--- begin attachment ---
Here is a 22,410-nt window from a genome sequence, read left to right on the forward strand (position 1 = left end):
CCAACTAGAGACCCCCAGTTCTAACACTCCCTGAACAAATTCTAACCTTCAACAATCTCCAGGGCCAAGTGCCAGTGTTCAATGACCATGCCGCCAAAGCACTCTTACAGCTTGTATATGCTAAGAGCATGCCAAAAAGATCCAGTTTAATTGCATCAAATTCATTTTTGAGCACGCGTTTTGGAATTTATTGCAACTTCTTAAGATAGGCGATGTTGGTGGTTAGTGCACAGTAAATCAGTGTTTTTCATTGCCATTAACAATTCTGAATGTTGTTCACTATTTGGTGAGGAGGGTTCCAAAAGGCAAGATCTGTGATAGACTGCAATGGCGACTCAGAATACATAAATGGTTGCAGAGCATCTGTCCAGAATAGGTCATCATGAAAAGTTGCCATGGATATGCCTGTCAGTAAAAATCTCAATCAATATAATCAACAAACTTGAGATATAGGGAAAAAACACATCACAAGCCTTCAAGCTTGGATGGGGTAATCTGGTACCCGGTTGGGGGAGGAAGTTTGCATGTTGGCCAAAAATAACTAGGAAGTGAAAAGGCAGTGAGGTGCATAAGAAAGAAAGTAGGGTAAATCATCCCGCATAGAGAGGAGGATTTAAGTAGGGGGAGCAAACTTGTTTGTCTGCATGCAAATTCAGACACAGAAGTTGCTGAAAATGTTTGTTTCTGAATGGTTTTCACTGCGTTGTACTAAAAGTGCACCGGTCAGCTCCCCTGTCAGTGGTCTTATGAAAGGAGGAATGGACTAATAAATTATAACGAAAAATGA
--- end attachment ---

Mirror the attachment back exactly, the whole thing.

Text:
Here is a 22,410-nt window from a genome sequence, read left to right on the forward strand (position 1 = left end):
CCAACTAGAGACCCCCAGTTCTAACACTCCCTGAACAAATTCTAACCTTCAACAATCTCCAGGGCCAAGTGCCAGTGTTCAATGACCATGCCGCCAAAGCACTCTTACAGCTTGTATATGCTAAGAGCATGCCAAAAAGATCCAGTTTAATTGCATCAAATTCATTTTTGAGCACGCGTTTTGGAATTTATTGCAACTTCTTAAGATAGGCGATGTTGGTGGTTAGTGCACAGTAAATCAGTGTTTTTCATTGCCATTAACAATTCTGAATGTTGTTCACTATTTGGTGAGGAGGGTTCCAAAAGGCAAGATCTGTGATAGACTGCAATGGCGACTCAGAATACATAAATGGTTGCAGAGCATCTGTCCAGAATAGGTCATCATGAAAAGTTGCCATGGATATGCCTGTCAGTAAAAATCTCAATCAATATAATCAACAAACTTGAGATATAGGGAAAAAACACATCACAAGCCTTCAAGCTTGGATGGGGTAATCTGGTACCCGGTTGGGGGAGGAAGTTTGCATGTTGGCCAAAAATAACTAGGAAGTGAAAAGGCAGTGAGGTGCATAAGAAAGAAAGTAGGGTAAATCATCCCGCATAGAGAGGAGGATTTAAGTAGGGGGAGCAAACTTGTTTGTCTGCATGCAAATTCAGACACAGAAGTTGCTGAAAATGTTTGTTTCTGAATGGTTTTCACTGCGTTGTACTAAAAGTGCACCGGTCAGCTCCCCTGTCAGTGGTCTTATGAAAGGAGGAATGGACTAATAAATTATAACGAAAAATGA